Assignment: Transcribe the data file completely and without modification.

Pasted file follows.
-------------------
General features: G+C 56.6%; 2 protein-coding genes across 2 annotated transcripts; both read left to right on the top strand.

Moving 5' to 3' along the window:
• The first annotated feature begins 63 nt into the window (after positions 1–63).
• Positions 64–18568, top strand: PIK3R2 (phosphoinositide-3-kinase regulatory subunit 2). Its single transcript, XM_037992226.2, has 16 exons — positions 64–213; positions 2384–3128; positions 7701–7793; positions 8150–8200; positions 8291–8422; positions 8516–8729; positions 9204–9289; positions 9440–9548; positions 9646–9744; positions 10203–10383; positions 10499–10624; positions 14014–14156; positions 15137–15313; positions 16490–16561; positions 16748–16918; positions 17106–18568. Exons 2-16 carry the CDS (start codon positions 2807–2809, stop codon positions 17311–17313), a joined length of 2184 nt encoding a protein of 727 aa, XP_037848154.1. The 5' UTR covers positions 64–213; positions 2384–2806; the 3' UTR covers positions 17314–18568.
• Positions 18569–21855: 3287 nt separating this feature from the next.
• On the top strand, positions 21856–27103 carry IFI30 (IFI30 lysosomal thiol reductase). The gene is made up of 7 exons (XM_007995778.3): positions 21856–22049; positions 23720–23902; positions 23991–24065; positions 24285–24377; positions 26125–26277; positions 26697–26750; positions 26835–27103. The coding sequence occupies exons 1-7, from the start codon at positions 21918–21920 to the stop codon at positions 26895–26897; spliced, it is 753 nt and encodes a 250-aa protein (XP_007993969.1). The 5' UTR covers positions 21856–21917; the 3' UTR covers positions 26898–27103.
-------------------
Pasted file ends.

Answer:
General features: G+C 56.6%; 2 protein-coding genes across 2 annotated transcripts; both read left to right on the top strand.

Moving 5' to 3' along the window:
• The first annotated feature begins 63 nt into the window (after positions 1–63).
• Positions 64–18568, top strand: PIK3R2 (phosphoinositide-3-kinase regulatory subunit 2). Its single transcript, XM_037992226.2, has 16 exons — positions 64–213; positions 2384–3128; positions 7701–7793; positions 8150–8200; positions 8291–8422; positions 8516–8729; positions 9204–9289; positions 9440–9548; positions 9646–9744; positions 10203–10383; positions 10499–10624; positions 14014–14156; positions 15137–15313; positions 16490–16561; positions 16748–16918; positions 17106–18568. Exons 2-16 carry the CDS (start codon positions 2807–2809, stop codon positions 17311–17313), a joined length of 2184 nt encoding a protein of 727 aa, XP_037848154.1. The 5' UTR covers positions 64–213; positions 2384–2806; the 3' UTR covers positions 17314–18568.
• Positions 18569–21855: 3287 nt separating this feature from the next.
• On the top strand, positions 21856–27103 carry IFI30 (IFI30 lysosomal thiol reductase). The gene is made up of 7 exons (XM_007995778.3): positions 21856–22049; positions 23720–23902; positions 23991–24065; positions 24285–24377; positions 26125–26277; positions 26697–26750; positions 26835–27103. The coding sequence occupies exons 1-7, from the start codon at positions 21918–21920 to the stop codon at positions 26895–26897; spliced, it is 753 nt and encodes a 250-aa protein (XP_007993969.1). The 5' UTR covers positions 21856–21917; the 3' UTR covers positions 26898–27103.